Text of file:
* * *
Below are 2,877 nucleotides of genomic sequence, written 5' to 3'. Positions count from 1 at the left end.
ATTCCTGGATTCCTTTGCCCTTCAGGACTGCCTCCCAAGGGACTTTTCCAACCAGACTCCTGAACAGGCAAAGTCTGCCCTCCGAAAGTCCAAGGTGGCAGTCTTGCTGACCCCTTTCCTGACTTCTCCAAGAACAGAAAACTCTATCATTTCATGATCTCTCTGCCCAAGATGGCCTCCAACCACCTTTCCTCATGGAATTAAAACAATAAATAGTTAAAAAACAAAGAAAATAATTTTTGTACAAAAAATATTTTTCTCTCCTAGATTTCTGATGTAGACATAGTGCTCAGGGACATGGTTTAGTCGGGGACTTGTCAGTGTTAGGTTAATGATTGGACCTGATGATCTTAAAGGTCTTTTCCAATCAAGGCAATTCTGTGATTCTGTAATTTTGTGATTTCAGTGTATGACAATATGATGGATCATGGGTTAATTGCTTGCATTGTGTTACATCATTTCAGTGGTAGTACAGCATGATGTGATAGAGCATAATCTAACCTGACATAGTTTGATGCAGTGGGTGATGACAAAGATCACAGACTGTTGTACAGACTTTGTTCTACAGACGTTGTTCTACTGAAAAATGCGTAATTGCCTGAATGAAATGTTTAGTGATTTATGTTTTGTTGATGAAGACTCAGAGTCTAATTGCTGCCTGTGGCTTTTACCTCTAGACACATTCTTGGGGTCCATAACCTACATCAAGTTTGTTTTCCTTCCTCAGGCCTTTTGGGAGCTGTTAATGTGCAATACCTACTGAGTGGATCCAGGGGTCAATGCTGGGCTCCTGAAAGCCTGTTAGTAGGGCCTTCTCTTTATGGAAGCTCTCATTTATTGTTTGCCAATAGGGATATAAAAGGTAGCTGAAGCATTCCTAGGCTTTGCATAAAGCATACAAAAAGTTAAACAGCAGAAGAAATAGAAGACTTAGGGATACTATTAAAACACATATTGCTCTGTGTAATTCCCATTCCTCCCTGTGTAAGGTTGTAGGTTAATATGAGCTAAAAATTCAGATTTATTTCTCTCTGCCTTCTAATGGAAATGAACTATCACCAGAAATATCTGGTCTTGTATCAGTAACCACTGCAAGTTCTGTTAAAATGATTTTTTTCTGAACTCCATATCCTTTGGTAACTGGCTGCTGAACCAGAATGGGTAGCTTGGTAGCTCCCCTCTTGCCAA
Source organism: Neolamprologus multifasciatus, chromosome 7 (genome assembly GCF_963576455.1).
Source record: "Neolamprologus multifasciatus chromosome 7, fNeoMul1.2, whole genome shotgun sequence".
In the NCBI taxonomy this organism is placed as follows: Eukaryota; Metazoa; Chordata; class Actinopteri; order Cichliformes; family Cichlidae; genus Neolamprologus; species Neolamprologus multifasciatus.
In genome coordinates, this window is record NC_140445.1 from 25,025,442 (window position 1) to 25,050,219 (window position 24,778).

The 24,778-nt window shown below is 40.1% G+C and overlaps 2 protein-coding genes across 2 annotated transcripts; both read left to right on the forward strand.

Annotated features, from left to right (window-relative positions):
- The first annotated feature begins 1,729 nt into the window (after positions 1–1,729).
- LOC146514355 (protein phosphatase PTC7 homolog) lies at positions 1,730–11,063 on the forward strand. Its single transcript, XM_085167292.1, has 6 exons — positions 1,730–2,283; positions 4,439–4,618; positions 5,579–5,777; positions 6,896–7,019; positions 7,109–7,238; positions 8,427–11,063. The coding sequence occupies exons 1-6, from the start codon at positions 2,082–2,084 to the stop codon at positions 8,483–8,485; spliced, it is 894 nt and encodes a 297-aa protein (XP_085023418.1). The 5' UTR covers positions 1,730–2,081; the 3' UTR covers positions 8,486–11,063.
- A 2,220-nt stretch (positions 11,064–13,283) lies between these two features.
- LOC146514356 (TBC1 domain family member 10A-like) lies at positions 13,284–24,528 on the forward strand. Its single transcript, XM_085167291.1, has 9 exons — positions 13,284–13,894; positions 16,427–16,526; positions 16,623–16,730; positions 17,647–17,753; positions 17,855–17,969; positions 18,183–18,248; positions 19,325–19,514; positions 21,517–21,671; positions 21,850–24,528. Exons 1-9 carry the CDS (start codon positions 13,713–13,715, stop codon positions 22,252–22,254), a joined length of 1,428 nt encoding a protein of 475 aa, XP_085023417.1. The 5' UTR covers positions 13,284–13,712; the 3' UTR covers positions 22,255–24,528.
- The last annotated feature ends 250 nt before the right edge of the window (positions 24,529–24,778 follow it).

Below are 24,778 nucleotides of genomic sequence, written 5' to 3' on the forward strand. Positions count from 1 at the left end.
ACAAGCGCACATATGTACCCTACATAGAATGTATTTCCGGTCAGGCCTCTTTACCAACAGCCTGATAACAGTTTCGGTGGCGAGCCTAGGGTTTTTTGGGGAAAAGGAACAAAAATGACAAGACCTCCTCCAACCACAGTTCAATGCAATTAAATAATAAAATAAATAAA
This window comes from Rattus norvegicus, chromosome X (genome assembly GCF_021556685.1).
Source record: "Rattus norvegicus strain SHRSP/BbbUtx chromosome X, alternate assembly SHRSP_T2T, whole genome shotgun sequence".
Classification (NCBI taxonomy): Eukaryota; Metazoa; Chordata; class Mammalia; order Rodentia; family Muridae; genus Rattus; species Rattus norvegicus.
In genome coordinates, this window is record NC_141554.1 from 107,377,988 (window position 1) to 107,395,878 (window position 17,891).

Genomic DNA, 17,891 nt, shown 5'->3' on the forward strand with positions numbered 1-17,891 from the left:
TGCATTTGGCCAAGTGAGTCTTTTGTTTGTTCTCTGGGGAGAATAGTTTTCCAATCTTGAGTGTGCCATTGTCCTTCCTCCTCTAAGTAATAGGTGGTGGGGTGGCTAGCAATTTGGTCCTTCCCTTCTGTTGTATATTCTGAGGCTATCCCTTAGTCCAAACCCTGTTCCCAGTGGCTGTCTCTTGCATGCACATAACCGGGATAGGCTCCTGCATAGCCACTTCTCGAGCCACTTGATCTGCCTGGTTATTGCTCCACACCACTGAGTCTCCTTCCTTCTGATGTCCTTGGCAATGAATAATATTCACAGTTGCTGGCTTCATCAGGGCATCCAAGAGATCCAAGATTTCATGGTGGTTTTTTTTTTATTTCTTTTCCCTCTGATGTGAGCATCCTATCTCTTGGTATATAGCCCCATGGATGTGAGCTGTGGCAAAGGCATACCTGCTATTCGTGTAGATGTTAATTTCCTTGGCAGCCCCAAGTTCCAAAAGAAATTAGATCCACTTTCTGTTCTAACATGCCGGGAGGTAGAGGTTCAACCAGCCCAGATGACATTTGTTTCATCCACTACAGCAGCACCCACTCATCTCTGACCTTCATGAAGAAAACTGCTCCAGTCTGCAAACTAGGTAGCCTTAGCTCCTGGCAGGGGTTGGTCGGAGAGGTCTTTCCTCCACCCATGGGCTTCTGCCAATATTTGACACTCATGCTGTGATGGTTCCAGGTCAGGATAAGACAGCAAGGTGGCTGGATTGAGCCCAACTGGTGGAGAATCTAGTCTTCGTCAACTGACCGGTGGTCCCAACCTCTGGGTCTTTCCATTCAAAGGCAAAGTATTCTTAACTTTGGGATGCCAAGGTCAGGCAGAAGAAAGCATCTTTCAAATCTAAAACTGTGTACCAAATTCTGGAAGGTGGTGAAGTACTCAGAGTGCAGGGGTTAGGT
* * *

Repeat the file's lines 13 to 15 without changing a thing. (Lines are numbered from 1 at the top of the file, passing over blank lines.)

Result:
- The last annotated feature ends 250 nt before the right edge of the window (positions 24,529–24,778 follow it).

Below are 24,778 nucleotides of genomic sequence, written 5' to 3' on the forward strand. Positions count from 1 at the left end.
ACAAGCGCACATATGTACCCTACATAGAATGTATTTCCGGTCAGGCCTCTTTACCAACAGCCTGATAACAGTTTCGGTGGCGAGCCTAGGGTTTTTTGGGGAAAAGGAACAAAAATGACAAGACCTCCTCCAACCACAGTTCAATGCAATTAAATAATAAAATAAATAAA